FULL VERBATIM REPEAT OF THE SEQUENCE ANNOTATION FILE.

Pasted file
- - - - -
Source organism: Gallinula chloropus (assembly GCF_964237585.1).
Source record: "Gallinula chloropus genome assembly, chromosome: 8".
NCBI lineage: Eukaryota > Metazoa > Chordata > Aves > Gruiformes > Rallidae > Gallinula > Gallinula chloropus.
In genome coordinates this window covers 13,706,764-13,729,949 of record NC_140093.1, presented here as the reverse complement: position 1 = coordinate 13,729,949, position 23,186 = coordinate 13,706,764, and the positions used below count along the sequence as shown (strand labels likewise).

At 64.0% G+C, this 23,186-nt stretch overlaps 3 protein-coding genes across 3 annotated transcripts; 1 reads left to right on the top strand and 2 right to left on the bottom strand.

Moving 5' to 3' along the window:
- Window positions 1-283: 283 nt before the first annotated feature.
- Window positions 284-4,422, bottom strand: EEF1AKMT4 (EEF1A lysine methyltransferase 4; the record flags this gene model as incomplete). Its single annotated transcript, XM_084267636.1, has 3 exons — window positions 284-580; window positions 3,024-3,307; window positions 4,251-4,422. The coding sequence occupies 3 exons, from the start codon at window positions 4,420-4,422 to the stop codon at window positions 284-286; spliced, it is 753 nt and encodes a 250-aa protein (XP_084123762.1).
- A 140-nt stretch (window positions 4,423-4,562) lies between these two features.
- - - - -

Source organism: Gallinula chloropus (assembly GCF_964237585.1).
Source record: "Gallinula chloropus genome assembly, chromosome: 8".
NCBI lineage: Eukaryota > Metazoa > Chordata > Aves > Gruiformes > Rallidae > Gallinula > Gallinula chloropus.
In genome coordinates this window covers 13,706,764-13,729,949 of record NC_140093.1, presented here as the reverse complement: position 1 = coordinate 13,729,949, position 23,186 = coordinate 13,706,764, and the positions used below count along the sequence as shown (strand labels likewise).

At 64.0% G+C, this 23,186-nt stretch overlaps 3 protein-coding genes across 3 annotated transcripts; 1 reads left to right on the top strand and 2 right to left on the bottom strand.

Moving 5' to 3' along the window:
- Window positions 1-283: 283 nt before the first annotated feature.
- Window positions 284-4,422, bottom strand: EEF1AKMT4 (EEF1A lysine methyltransferase 4; the record flags this gene model as incomplete). Its single annotated transcript, XM_084267636.1, has 3 exons — window positions 284-580; window positions 3,024-3,307; window positions 4,251-4,422. The coding sequence occupies 3 exons, from the start codon at window positions 4,420-4,422 to the stop codon at window positions 284-286; spliced, it is 753 nt and encodes a 250-aa protein (XP_084123762.1).
- A 140-nt stretch (window positions 4,423-4,562) lies between these two features.